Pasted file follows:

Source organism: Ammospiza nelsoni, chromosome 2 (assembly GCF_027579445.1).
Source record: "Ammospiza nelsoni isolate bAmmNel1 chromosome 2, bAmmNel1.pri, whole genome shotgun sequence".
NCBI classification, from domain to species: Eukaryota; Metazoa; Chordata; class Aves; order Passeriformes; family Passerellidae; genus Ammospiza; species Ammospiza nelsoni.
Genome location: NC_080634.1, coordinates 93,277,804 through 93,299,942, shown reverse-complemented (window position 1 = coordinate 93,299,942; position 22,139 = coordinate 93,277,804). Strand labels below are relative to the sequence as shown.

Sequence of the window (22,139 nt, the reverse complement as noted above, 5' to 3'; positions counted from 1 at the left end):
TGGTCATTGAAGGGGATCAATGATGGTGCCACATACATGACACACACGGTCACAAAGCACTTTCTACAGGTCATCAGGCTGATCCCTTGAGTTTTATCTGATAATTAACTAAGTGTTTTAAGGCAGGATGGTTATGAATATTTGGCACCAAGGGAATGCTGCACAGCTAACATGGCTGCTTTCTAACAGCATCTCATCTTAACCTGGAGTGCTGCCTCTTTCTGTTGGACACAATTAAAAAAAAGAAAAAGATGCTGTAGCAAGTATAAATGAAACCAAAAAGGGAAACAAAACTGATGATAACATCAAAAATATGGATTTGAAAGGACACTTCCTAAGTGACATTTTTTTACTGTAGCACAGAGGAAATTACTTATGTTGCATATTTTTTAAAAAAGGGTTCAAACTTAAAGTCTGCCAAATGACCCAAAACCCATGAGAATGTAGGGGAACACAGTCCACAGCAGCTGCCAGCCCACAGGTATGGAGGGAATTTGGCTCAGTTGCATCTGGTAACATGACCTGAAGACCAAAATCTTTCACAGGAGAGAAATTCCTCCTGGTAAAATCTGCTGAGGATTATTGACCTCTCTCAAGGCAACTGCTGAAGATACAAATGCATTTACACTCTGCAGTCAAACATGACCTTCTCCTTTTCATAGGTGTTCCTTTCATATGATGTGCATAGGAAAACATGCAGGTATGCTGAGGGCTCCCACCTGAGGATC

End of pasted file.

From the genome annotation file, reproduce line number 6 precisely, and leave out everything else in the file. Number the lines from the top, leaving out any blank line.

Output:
TGGTCATTGAAGGGGATCAATGATGGTGCCACATACATGACACACACGGTCACAAAGCACTTTCTACAGGTCATCAGGCTGATCCCTTGAGTTTTATCTGATAATTAACTAAGTGTTTTAAGGCAGGATGGTTATGAATATTTGGCACCAAGGGAATGCTGCACAGCTAACATGGCTGCTTTCTAACAGCATCTCATCTTAACCTGGAGTGCTGCCTCTTTCTGTTGGACACAATTAAAAAAAAGAAAAAGATGCTGTAGCAAGTATAAATGAAACCAAAAAGGGAAACAAAACTGATGATAACATCAAAAATATGGATTTGAAAGGACACTTCCTAAGTGACATTTTTTTACTGTAGCACAGAGGAAATTACTTATGTTGCATATTTTTTAAAAAAGGGTTCAAACTTAAAGTCTGCCAAATGACCCAAAACCCATGAGAATGTAGGGGAACACAGTCCACAGCAGCTGCCAGCCCACAGGTATGGAGGGAATTTGGCTCAGTTGCATCTGGTAACATGACCTGAAGACCAAAATCTTTCACAGGAGAGAAATTCCTCCTGGTAAAATCTGCTGAGGATTATTGACCTCTCTCAAGGCAACTGCTGAAGATACAAATGCATTTACACTCTGCAGTCAAACATGACCTTCTCCTTTTCATAGGTGTTCCTTTCATATGATGTGCATAGGAAAACATGCAGGTATGCTGAGGGCTCCCACCTGAGGATC